McDonald’s is raising the cost of being a franchisee within its system. 

Several media outlets stated the burger giant will increase royalty fees to 5 percent, up from 4 percent, beginning next year. CNBC reported that it’s the first time in almost 30 years that McDonald’s has raised its rates. 

“While we created the industry we now lead, we must continue to redefine what success looks like and position ourselves for long-term success to ensure the value of our brand remains as strong as ever,” Joe Erlinger, McDonald’s USA president, said in a message to domestic franchisees. 

According to CNBC, the new rule won’t impact current operators maintaining their stores, those who buy a franchised restaurant from a fellow franchisee, rebuilt existing locations, or stores swapped between family members. It will affect new operators, those who purchase corporately owned units, and other situations. Additionally, McDonald’s plans to switch its terminology from “service fees” to “royalty fees.”

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Erlinger told franchisees that the company is “trying to change the mindset by getting people to see and understand the power of what you buy into when you buy the McDonald’s brand, the McDonald’s system.” 

He also noted the change is so the U.S. and Canada are consistent with most global markets. Currently, the brand uses a 5 percent royalty rate in all owned markets except for the U.S. and Canada. According to Business Insider, McDonald’s first service fee (now royalty fee) was 1.9 percent in 1955. That rate grew five times in 30 years. 

McDonald’s finished the second quarter with 13,445 restaurants in the U.S.—a net growth of 12 stores year-over-year. Of that number, 12,759 were franchised and 686 were company-owned. In the second quarter, U.S. comps rose 10.3 percent, rolling over a 3.7 percent increase in 2022. The brand owed its robust second-quarter sales to the Grimace Birthday Meal campaign, which racked up over 3 billion views on TikTok. The promotional meal included a purple milkshake, mirroring the iconic hue of Grimace, and offered the option of either a Big Mac or a 10-piece Chicken McNuggets with fries. CFO Ian Borden characterized it as “one of our most interactively successful campaigns ever.”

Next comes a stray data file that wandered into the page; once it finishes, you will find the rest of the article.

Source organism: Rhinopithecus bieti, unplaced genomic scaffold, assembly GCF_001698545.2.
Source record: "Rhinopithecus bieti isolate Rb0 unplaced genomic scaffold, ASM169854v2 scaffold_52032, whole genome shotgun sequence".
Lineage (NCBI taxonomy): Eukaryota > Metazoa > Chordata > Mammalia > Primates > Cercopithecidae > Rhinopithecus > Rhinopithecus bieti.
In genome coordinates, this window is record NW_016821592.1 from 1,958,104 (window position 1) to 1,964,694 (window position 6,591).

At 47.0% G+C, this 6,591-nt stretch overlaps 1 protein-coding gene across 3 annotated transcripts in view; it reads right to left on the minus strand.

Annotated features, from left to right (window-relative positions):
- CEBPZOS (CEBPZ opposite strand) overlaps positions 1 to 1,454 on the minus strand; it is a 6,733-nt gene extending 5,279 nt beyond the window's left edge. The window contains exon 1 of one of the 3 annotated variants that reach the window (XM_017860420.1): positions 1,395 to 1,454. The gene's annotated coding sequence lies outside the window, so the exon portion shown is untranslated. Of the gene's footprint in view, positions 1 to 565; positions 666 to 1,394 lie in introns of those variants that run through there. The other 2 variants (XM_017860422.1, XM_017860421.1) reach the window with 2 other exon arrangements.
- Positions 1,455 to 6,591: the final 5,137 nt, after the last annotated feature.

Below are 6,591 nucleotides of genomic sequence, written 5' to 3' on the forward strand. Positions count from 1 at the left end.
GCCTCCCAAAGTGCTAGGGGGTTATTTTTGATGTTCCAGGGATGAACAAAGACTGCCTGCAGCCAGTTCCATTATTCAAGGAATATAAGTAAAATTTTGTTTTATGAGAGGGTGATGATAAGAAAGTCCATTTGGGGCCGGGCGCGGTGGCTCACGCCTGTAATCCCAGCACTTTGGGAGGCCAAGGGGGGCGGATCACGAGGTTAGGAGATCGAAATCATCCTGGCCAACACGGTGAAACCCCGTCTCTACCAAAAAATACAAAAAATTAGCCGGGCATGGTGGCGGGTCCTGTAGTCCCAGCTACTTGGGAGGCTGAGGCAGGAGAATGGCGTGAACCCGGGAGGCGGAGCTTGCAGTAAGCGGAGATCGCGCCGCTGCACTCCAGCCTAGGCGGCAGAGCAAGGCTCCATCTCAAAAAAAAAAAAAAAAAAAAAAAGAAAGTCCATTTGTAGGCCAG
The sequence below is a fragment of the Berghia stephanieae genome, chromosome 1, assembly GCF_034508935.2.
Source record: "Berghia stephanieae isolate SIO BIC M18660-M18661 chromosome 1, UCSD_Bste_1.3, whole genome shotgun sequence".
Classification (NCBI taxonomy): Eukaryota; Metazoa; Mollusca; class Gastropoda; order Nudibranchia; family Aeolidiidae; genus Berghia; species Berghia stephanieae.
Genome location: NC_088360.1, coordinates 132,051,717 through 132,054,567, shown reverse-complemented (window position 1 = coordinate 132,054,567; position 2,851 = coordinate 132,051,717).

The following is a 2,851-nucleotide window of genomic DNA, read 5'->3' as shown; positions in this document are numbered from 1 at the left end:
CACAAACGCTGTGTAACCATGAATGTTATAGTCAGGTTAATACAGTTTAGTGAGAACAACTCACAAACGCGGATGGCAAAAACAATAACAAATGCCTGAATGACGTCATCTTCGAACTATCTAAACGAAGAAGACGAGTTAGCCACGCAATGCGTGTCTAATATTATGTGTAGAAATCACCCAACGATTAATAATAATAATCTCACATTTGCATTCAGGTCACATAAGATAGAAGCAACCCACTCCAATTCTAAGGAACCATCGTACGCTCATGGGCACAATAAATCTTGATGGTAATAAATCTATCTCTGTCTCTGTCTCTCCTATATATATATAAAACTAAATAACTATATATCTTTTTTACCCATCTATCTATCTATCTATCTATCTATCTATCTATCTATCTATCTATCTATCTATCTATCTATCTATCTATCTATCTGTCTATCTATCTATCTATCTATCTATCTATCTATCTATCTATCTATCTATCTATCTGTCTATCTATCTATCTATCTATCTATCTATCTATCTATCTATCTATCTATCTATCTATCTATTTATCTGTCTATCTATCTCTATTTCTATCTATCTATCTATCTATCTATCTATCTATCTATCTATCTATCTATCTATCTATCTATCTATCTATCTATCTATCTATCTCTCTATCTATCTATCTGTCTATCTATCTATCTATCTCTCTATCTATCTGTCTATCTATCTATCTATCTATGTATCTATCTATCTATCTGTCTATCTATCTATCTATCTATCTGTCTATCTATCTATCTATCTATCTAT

The recent move comes amid a reportedly tense relationship between McDonald’s and franchisees, including operators’ public disdain over California’s fast-food bill that will increase minimum wage to $20 per hour. Pulling from Kalinowski Equity Research, CNBC reported that McDonald’s franchisees rated their relationship with corporate at 1.71 out of 5 in a quarterly survey of several dozen. Although low, it’s the highest mark since Q4 2021. 

Fast Food, Finance, Story, McDonald's